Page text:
UCLA has history with both potential Sweet 16 foes, Gonzaga and Iowa

UCLA's preeminence on West Coast has been usurped by Gonzaga, but Bruins won memorable 2006 tournament game

In a victorious UCLA locker room Saturday, Gyorgy Goloman posed a question to teammates.

"Who would you rather play?" he said. "Iowa or Gonzaga?"

With their 92-75 win over Alabama Birmingham, the Bruins were the first team in the South region to advance to the regional semifinals, in Houston. They won't learn which team they'll play until Sunday, when the second-seeded Bulldogs will play the Hawkeyes, the seventh seed.

Either, though, would provide an interesting matchup.

By national championships, UCLA's is the most successful basketball program anywhere. But since 1999, when the Bulldogs began their streak of 17 straight NCAA tournaments, Gonzaga arguably has been the West Coast's best program.

The two teams have tournament history in the regional semifinal. In 2006, Gonzaga was the No. 3 seed, UCLA No. 2. The Bruins never led until the end, and they trailed by as many as 17.

Luc Richard Mbah a Moute scored with 10 seconds left to give UCLA a 73-71 victory. Afterward, Gonzaga star Adam Morrison was left sprawled on the floor in tears while UCLA players celebrated. It has become a signature image of the NCAA tournament

Earlier this season, the Bruins lost to Gonzaga by 13 points at Pauley Pavilion.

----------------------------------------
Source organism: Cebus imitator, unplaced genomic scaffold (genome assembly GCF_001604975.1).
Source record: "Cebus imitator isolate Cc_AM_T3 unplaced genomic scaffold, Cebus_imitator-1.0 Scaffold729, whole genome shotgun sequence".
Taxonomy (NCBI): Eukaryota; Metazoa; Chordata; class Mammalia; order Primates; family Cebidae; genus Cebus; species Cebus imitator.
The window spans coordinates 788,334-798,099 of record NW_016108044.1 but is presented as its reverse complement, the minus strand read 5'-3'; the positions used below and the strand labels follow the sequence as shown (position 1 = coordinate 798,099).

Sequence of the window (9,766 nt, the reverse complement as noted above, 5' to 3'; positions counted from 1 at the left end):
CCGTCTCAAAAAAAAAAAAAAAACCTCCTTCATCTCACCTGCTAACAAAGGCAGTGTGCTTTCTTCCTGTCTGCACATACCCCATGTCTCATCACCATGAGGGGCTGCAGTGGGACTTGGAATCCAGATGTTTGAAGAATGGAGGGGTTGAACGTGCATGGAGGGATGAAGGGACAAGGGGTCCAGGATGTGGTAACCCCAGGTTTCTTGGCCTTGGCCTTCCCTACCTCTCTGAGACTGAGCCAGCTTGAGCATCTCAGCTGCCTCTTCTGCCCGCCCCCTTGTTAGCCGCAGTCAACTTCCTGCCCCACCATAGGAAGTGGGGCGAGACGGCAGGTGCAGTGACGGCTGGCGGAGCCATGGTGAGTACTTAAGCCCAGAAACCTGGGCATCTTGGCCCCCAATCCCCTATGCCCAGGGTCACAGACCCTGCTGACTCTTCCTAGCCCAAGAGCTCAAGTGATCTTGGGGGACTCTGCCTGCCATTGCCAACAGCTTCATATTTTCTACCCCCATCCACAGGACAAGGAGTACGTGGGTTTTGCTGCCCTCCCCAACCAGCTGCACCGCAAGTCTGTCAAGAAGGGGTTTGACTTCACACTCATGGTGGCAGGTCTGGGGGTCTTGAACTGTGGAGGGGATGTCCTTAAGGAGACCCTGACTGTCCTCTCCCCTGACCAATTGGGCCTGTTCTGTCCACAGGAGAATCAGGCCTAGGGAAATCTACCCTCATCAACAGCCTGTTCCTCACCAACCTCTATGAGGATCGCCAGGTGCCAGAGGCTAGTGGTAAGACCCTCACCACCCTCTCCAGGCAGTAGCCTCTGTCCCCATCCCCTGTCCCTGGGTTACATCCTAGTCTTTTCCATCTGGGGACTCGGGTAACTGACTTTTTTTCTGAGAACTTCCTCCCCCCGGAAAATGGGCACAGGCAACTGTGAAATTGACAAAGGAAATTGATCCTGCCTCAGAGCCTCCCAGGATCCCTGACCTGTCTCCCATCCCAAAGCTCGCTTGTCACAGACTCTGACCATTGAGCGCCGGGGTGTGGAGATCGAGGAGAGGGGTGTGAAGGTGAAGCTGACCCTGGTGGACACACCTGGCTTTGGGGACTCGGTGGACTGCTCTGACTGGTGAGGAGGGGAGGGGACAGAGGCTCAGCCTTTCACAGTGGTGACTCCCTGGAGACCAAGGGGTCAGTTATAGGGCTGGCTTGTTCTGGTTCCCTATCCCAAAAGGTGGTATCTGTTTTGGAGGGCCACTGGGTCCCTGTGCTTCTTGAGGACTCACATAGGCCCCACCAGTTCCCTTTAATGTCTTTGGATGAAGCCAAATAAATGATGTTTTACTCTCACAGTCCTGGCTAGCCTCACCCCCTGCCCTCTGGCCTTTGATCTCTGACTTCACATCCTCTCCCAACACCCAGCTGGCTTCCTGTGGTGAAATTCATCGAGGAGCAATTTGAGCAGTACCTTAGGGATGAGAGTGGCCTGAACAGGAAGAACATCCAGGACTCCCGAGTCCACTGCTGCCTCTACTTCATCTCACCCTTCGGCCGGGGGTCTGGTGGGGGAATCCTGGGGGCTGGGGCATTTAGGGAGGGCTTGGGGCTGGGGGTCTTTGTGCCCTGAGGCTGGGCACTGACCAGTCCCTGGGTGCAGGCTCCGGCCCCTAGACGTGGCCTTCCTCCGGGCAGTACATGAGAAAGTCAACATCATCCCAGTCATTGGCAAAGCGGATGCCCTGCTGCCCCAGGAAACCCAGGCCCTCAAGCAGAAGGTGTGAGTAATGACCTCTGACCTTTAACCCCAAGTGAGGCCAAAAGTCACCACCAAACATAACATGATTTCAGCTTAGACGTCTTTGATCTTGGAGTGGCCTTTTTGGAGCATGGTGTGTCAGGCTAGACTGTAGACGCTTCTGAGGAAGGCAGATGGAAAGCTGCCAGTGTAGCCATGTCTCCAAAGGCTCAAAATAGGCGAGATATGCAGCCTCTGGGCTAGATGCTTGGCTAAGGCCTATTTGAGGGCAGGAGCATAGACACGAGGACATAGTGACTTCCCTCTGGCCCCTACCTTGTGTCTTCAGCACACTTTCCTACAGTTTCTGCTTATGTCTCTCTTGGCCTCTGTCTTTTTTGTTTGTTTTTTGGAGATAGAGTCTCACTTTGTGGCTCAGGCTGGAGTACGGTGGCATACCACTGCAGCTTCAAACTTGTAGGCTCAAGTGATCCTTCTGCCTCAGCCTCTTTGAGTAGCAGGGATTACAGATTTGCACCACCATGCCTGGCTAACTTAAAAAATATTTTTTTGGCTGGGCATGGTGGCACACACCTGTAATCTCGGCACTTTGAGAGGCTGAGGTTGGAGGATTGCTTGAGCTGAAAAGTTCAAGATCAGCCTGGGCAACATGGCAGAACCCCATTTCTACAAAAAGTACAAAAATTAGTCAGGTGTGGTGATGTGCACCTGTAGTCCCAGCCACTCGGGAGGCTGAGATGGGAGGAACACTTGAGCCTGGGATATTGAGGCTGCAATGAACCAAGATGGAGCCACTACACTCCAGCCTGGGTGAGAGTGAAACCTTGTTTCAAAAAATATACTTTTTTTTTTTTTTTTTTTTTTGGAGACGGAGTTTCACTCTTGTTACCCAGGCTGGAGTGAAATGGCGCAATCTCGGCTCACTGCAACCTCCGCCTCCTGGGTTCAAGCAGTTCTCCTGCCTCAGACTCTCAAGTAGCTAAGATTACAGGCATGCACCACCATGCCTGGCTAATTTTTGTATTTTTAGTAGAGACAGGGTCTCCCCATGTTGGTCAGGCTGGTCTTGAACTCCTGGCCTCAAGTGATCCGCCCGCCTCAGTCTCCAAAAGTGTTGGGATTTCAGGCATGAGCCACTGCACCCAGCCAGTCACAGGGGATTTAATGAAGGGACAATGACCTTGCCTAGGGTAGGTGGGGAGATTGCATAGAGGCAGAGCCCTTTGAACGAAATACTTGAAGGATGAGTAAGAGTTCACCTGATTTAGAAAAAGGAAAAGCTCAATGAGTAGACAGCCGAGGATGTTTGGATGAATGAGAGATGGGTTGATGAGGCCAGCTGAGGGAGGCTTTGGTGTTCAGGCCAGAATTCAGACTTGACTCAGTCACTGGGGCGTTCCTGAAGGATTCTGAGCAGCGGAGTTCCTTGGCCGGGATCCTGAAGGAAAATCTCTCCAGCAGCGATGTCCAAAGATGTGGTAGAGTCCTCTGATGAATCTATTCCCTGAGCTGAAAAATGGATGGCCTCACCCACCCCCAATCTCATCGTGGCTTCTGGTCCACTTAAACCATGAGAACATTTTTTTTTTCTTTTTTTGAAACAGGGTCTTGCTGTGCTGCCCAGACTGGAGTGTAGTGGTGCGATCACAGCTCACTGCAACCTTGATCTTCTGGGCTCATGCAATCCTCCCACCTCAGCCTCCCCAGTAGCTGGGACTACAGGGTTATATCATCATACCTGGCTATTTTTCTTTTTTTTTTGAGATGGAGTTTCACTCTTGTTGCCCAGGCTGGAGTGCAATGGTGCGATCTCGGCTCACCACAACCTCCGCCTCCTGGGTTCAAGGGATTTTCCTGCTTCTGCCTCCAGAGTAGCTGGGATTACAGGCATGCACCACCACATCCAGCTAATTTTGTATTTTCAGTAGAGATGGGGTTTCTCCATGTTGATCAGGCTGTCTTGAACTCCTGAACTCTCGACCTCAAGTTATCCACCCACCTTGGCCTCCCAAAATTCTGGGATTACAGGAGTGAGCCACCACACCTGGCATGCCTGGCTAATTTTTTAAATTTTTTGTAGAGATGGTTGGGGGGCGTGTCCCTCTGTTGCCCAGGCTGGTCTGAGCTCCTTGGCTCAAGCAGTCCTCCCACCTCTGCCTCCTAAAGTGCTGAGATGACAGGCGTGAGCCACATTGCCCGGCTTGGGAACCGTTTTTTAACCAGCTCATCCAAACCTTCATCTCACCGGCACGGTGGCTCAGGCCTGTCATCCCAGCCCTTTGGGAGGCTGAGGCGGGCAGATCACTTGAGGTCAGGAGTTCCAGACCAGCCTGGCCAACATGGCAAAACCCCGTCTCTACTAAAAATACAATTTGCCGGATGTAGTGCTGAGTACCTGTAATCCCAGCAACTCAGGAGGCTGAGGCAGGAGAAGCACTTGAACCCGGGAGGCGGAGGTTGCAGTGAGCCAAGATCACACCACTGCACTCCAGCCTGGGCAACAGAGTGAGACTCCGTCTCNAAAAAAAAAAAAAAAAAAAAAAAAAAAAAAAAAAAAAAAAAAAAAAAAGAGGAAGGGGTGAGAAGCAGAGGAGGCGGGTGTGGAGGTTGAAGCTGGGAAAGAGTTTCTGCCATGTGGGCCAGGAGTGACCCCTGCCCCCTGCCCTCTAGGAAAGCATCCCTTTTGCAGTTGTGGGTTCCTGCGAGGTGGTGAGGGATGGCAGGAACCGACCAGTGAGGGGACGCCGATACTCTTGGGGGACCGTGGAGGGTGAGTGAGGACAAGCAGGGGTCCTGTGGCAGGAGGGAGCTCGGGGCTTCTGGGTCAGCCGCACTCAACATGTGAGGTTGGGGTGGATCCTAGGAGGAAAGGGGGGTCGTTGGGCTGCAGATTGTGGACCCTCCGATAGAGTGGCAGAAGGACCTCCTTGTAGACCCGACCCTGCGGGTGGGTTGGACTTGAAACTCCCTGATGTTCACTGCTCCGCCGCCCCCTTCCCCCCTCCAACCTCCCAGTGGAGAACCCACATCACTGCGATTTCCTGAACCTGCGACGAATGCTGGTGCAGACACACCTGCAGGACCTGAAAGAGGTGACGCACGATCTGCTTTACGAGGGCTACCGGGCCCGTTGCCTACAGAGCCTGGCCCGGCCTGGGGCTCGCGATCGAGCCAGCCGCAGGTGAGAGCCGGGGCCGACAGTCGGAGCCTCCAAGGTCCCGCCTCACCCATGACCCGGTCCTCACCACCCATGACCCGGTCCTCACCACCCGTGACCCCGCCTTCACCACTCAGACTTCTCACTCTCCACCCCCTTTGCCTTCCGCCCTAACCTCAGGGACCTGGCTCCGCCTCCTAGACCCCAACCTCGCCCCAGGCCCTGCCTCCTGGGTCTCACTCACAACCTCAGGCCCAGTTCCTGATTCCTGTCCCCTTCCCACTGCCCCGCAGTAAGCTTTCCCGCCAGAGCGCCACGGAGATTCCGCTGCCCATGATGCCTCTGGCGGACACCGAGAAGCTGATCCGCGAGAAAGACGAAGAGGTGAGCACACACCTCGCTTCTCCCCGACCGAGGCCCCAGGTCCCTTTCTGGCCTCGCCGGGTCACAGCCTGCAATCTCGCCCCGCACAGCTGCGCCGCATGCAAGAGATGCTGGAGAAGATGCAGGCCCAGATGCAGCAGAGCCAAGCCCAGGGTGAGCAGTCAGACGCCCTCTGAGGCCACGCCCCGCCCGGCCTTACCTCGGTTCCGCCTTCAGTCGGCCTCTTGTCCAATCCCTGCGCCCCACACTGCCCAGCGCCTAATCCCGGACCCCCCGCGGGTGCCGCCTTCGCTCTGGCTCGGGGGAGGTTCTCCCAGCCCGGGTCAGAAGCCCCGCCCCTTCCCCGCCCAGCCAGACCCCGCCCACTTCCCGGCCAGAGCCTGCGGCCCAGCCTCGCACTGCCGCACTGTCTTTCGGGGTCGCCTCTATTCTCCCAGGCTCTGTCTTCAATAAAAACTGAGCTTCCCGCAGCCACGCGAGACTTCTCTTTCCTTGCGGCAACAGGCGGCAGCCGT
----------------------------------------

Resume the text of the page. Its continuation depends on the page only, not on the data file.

Iowa has a past with UCLA Coach Steve Alford, who coached the Hawkeyes from 1999 to 2007.

After UCLA's win Saturday, the players around Goloman's locker reached an agreement after a brief discussion. The opponent, they decided, didn't matter.

Road warriors?

Before the NCAA tournament, UCLA hadn't won consecutive games on the road all season. Even factoring in neutral-site games and a trip across town to play USC, UCLA hadn't won two games in a row away from Pauley Pavilion.

In fact, that was one of the knocks against the Bruins when it came time to select the NCAA tournament field.

Now they've won two neutral-site games in Louisville.

"There's no better time to do that than March," Alford said.

Bombs away

UCLA has given up a heap of three-pointers to teams not known for making a lot of them. UAB is 261st in the nation in three-pointers made per game, averaging 5.4. Southern Methodist is 329th, with 4.3.

But against the Bruins, UAB made 12 of 26 and SMU made seven of 16.

UCLA point guard Bryce Alford said the defense has packed in tighter to prevent easy baskets. UAB scored just 22 points in the paint. But the strategy has left the Bruins more vulnerable on the perimeter.

"You've got to live with that sometimes," Bryce Alford said. "You've got to pick your poison with some teams."


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